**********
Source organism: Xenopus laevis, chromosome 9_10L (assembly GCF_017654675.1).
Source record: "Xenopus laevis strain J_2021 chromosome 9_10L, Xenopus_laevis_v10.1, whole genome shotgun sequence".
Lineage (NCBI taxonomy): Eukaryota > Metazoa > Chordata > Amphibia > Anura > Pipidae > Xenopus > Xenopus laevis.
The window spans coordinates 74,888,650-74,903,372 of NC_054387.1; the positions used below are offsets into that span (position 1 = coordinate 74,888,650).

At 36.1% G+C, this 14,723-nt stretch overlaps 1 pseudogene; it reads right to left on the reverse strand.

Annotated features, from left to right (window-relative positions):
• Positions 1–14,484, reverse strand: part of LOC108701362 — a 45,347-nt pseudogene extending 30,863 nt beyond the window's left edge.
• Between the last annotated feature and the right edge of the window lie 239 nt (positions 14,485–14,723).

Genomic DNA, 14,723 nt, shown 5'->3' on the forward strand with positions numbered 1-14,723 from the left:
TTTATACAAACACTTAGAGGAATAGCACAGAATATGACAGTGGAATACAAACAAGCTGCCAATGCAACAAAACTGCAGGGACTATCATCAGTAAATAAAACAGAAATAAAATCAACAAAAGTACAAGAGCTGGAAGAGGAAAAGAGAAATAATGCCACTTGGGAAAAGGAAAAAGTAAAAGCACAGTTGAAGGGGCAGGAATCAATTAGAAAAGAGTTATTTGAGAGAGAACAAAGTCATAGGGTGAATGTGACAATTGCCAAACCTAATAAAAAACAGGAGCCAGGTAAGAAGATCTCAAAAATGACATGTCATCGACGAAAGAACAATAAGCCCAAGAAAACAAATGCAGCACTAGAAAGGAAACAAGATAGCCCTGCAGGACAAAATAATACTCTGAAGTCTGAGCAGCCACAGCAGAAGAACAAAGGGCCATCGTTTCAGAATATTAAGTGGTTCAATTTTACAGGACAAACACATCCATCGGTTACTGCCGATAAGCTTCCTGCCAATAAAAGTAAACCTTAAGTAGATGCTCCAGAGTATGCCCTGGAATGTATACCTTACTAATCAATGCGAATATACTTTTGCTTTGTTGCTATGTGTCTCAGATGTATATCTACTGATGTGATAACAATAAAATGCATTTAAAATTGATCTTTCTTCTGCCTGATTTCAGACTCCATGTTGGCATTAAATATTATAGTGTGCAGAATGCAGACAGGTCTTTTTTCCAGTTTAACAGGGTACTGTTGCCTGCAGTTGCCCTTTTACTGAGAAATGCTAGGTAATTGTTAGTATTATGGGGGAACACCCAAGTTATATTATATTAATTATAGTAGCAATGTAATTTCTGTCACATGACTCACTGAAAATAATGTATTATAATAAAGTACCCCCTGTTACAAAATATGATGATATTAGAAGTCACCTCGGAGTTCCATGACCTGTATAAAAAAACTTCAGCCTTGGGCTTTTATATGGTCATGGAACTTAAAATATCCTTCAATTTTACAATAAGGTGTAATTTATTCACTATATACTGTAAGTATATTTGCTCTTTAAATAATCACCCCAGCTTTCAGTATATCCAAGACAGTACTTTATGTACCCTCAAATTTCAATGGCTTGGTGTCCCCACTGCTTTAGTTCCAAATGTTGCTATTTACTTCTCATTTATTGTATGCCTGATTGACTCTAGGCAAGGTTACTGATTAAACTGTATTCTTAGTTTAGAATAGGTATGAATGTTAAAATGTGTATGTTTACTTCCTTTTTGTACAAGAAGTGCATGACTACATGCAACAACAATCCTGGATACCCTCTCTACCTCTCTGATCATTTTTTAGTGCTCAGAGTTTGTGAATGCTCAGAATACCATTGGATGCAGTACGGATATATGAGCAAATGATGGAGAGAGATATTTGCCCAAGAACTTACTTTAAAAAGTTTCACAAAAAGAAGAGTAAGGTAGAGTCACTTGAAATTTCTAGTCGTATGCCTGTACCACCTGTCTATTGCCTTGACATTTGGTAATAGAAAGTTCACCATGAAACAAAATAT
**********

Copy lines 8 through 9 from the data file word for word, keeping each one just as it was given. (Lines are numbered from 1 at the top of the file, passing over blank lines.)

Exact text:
• Between the last annotated feature and the right edge of the window lie 239 nt (positions 14,485–14,723).

Genomic DNA, 14,723 nt, shown 5'->3' on the forward strand with positions numbered 1-14,723 from the left: